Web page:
BLUFFTON, SC, February 14, 2022, Carolyn Goyette has been included in Marquis Who’s Who. As in all Marquis Who’s Who biographical volumes, individuals profiled are selected on the basis of current reference value. Factors such as position, noteworthy accomplishments, visibility, and prominence in a field are all taken into account during the selection process.
As a child, Ms. Goyette was fascinated by the arts. Upon completing her undergraduate degree, she earned a master’s degree and a PhD from Wayne State University in 1968 and 1995 respectively. Additionally, she worked under Ferenc Varga, a Hungarian-born sculptor, for nearly seven years. Despite her education, she realized that she didn’t want to just teach the subject, as she saw many artists go into education and give up their artistic side. Instead, she taught humanities, which included all of the arts, including architecture, writing, history and various other artistic avenues.
While teaching, Ms. Goyette continued to foster her love of the arts and has worked as a potter since the late 1990s. She has traveled extensively over the years specifically viewing a great deal of art. These travels were to Europe, Greece, China, Russia, and India. Ms. Goyette’s intent was not to copy, but to appreciate what has been done historically. She went to China to see the Terra Cotta Army and in South Carolina, where she has lived for 23 years, the basket art and culture of the Gullah people has also influenced her.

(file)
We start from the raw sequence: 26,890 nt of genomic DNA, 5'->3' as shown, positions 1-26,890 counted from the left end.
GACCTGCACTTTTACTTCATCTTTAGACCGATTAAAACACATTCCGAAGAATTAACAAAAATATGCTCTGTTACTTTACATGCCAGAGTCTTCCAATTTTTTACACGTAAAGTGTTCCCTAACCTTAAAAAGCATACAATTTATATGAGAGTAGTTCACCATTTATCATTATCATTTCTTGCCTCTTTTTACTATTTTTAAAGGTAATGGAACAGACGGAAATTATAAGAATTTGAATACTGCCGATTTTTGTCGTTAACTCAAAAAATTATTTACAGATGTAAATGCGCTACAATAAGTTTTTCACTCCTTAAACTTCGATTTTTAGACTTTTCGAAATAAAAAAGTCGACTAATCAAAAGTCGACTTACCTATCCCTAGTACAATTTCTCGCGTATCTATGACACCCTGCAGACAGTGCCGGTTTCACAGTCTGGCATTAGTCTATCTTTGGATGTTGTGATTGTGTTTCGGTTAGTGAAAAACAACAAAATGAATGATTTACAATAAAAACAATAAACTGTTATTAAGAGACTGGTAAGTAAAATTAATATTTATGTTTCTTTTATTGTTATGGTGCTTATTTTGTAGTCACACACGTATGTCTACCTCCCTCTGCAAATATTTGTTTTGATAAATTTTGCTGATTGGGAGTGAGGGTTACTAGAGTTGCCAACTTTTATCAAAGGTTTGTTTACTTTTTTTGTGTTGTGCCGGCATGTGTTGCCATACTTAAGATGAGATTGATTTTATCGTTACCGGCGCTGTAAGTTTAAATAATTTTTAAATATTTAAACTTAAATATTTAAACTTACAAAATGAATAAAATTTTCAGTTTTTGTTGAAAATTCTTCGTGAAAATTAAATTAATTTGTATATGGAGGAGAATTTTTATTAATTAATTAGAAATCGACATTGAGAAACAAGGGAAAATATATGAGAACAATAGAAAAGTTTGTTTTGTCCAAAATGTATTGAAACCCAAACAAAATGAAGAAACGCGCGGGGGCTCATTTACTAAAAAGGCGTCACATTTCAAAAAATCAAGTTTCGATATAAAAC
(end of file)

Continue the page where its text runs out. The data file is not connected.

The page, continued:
Outside of her work, she donates to Delta, an animal rescue in California, and also supports Disabled American Veterans and various other veterans’ organizations. Due to her outstanding breadth of knowledge, she was included in the Women’s Caucus for Art in 1970 and earned recognition for her mermaid sculpture in 2008.
Although her career has been filled with highlights, Ms. Goyette is most proud of doing her art for the sake of it, not for the purpose of business. She kept a few pieces and completed some pieces in marble. One piece she particularly enjoyed sculpting, because the marble came from the same quarry where Michelangelo had gotten his stones. In the coming years, Ms. Goyette aims to stay connected with her sculpture and pottery. She still has a few pieces available that she wants to sell, but she also intends to help other artists in a mentorship capacity.
Recognition for Mermaid sculpture (2008)
Women’s Caucus for Art, MI (1970)